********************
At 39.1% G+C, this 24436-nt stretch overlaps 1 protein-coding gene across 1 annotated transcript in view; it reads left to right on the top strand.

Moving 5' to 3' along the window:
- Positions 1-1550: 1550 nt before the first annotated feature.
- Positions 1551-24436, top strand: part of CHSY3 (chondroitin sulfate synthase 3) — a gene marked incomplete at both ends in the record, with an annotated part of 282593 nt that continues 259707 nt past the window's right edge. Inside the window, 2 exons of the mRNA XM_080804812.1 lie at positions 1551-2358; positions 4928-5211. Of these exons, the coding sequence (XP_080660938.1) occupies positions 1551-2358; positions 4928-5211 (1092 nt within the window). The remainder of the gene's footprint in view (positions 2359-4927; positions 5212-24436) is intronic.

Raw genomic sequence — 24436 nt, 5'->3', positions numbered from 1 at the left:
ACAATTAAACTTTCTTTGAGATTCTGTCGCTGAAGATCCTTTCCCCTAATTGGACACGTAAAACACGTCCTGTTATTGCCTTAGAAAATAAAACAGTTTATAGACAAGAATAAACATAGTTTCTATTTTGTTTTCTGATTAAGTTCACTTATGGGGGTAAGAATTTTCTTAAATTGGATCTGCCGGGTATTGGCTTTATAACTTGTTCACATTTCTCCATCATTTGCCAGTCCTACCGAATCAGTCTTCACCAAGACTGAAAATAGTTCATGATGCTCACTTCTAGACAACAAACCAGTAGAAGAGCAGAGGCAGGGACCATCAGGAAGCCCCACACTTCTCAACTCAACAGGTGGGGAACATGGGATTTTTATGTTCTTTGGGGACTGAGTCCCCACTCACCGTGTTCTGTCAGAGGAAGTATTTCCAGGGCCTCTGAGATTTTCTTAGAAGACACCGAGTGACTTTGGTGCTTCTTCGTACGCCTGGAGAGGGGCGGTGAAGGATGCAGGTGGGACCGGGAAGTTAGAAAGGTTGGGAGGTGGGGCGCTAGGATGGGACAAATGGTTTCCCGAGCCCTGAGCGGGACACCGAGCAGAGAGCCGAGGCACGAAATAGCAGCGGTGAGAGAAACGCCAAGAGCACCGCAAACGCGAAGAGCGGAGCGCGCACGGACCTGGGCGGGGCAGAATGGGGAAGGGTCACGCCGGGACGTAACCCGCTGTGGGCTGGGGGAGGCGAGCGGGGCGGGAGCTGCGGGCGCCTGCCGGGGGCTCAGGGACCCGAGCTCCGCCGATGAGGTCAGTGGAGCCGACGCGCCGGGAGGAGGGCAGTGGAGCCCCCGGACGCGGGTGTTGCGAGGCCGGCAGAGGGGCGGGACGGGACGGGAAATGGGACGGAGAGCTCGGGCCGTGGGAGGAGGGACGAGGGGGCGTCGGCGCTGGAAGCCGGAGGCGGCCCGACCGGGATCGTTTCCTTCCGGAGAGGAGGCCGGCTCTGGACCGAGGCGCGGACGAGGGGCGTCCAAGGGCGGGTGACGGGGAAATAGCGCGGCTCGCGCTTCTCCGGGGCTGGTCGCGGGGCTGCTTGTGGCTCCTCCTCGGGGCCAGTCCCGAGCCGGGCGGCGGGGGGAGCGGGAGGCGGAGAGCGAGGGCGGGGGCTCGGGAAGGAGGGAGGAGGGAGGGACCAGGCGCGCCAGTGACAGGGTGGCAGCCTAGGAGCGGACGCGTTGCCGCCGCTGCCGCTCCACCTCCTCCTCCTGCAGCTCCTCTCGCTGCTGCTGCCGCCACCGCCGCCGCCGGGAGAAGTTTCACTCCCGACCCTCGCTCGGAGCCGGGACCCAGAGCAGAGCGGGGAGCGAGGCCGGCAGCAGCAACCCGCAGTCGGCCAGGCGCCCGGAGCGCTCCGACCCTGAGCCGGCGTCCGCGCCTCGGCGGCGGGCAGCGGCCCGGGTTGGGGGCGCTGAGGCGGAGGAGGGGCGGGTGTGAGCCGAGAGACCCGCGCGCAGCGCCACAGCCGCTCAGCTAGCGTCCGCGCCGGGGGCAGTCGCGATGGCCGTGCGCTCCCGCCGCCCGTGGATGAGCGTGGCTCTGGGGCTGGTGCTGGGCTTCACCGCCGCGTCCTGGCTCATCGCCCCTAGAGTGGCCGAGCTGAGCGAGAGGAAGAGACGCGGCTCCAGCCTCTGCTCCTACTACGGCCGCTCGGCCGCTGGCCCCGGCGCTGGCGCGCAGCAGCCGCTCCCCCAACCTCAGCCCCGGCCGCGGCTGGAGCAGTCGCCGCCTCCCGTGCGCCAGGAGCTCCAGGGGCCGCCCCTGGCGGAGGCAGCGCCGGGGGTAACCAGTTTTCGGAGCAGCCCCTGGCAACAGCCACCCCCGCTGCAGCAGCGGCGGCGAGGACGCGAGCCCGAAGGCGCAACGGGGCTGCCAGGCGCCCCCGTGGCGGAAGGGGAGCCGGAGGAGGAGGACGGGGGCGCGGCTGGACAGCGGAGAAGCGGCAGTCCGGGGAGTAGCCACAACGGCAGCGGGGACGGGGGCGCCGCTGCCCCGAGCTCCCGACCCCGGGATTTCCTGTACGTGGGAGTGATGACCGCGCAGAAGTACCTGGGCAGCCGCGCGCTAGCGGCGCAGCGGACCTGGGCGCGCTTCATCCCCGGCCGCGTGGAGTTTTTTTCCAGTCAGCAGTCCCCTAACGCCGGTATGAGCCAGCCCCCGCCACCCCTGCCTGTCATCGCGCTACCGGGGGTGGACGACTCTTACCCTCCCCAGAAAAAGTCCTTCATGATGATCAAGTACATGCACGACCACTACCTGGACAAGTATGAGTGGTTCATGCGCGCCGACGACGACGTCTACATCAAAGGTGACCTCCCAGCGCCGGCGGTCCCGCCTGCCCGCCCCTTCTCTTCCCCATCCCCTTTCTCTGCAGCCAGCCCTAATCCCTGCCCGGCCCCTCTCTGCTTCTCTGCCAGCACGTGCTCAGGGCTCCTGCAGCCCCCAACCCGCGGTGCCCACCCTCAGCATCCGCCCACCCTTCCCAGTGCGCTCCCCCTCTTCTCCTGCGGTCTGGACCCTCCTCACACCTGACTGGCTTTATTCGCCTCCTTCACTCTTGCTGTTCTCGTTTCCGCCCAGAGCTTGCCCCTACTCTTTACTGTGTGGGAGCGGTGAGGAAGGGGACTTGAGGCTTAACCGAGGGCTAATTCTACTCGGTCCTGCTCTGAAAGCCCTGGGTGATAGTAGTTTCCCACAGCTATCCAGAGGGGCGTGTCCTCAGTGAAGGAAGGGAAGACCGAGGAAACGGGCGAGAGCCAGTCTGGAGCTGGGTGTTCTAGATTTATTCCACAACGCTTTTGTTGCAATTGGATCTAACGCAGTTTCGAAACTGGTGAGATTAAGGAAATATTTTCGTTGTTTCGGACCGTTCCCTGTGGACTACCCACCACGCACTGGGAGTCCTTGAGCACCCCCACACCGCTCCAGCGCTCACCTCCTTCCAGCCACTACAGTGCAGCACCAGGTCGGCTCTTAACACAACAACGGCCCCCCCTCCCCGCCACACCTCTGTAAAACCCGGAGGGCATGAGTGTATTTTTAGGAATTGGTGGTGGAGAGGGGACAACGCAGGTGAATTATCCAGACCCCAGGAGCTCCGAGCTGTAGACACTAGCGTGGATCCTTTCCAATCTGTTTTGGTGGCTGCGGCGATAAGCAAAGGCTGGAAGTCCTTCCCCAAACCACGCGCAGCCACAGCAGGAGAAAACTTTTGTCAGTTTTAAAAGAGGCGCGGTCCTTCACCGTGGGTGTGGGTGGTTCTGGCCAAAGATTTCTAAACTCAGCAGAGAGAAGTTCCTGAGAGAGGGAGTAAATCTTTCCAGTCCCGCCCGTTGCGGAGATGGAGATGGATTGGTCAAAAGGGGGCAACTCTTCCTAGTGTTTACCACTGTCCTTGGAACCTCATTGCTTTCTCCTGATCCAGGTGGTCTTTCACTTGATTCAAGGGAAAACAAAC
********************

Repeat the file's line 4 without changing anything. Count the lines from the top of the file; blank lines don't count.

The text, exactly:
- Positions 1551-24436, top strand: part of CHSY3 (chondroitin sulfate synthase 3) — a gene marked incomplete at both ends in the record, with an annotated part of 282593 nt that continues 259707 nt past the window's right edge. Inside the window, 2 exons of the mRNA XM_080804812.1 lie at positions 1551-2358; positions 4928-5211. Of these exons, the coding sequence (XP_080660938.1) occupies positions 1551-2358; positions 4928-5211 (1092 nt within the window). The remainder of the gene's footprint in view (positions 2359-4927; positions 5212-24436) is intronic.